Second, strategic economic planning also requires ensuring balance between income and expenditures. When 70% of the tax revenue is used to service debt and meet defence expenditures, there is hardly anything left to run provincial and federal governments and to fund developmental projects. As a result, Pakistan has to borrow from local banks, foreign lending agencies or foreign countries. Planning to bridge trade and budget deficits is the need of the hour but that is only possible when professionalism along with hardwork, intelligence, integrity form the strategic core of decision-making.

Third, learning from the success stories of the aforementioned countries in crossing the threshold of under-development can play a pivotal role in transforming Pakistan into a vibrant state. Planning to conserve resources, manage time and eradicate corruption and nepotism will go a long way in transforming the culture of Pakistan as productive, accountable and result-oriented. As Rome was not built in a day and Chairman Mao’s ‘great leap forward’ took decades to transform China from a lazy and opium-ridden country into the world’s second largest economy, it will be a hard task for Pakistan too because of stagnation of both state and society due to economic decline, political chaos and deep-rooted corruption.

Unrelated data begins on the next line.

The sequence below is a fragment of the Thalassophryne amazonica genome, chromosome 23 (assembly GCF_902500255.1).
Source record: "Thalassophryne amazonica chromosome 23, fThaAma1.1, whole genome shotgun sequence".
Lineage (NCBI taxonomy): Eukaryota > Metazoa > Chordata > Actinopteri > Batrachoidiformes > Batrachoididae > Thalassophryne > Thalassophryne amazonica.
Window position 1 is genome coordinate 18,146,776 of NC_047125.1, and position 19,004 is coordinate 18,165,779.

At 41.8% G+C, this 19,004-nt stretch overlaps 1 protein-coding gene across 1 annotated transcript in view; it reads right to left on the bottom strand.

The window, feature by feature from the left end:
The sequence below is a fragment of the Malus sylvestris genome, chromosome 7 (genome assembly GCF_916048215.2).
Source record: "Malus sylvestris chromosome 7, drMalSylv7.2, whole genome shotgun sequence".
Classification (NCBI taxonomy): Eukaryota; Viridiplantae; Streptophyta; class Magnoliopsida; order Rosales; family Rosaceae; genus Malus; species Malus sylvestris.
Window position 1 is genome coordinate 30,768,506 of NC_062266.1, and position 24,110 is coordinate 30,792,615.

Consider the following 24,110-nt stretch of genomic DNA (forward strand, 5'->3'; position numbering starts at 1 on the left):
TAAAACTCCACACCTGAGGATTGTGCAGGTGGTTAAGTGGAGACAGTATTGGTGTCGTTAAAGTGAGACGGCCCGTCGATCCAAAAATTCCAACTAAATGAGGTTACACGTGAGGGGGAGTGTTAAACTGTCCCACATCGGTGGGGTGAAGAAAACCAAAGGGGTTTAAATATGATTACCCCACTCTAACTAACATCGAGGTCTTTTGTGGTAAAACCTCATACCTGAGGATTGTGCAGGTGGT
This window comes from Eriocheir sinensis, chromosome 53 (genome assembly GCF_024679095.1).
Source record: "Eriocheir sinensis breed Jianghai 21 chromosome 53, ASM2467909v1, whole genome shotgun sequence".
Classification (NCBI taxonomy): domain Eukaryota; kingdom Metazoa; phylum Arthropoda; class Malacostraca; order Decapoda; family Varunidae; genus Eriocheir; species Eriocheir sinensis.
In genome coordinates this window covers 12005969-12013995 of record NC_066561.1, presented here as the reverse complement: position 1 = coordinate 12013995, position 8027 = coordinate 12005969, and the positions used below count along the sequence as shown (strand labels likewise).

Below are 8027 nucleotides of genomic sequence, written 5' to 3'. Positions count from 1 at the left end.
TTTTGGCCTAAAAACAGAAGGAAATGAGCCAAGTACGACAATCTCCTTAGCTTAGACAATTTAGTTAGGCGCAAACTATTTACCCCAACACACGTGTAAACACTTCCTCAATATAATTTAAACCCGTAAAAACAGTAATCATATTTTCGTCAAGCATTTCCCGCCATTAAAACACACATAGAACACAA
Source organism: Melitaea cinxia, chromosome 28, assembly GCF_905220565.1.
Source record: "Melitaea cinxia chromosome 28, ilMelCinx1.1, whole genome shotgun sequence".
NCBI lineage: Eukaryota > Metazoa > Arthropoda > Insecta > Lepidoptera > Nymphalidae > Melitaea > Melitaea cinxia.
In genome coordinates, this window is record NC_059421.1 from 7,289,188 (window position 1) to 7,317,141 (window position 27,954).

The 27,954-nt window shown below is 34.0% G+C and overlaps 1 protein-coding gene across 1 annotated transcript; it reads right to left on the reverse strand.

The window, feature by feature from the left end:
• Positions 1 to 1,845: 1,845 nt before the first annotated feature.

When the state is not mindful of conserving time and resources and announces public holiday to celebrate nuclear tests even after 26 years, one can understand how opaque the mindset of ruling elites is. Can this country afford the luxury of periodic holidays?

Published in The Express Tribune, June 4th, 2024.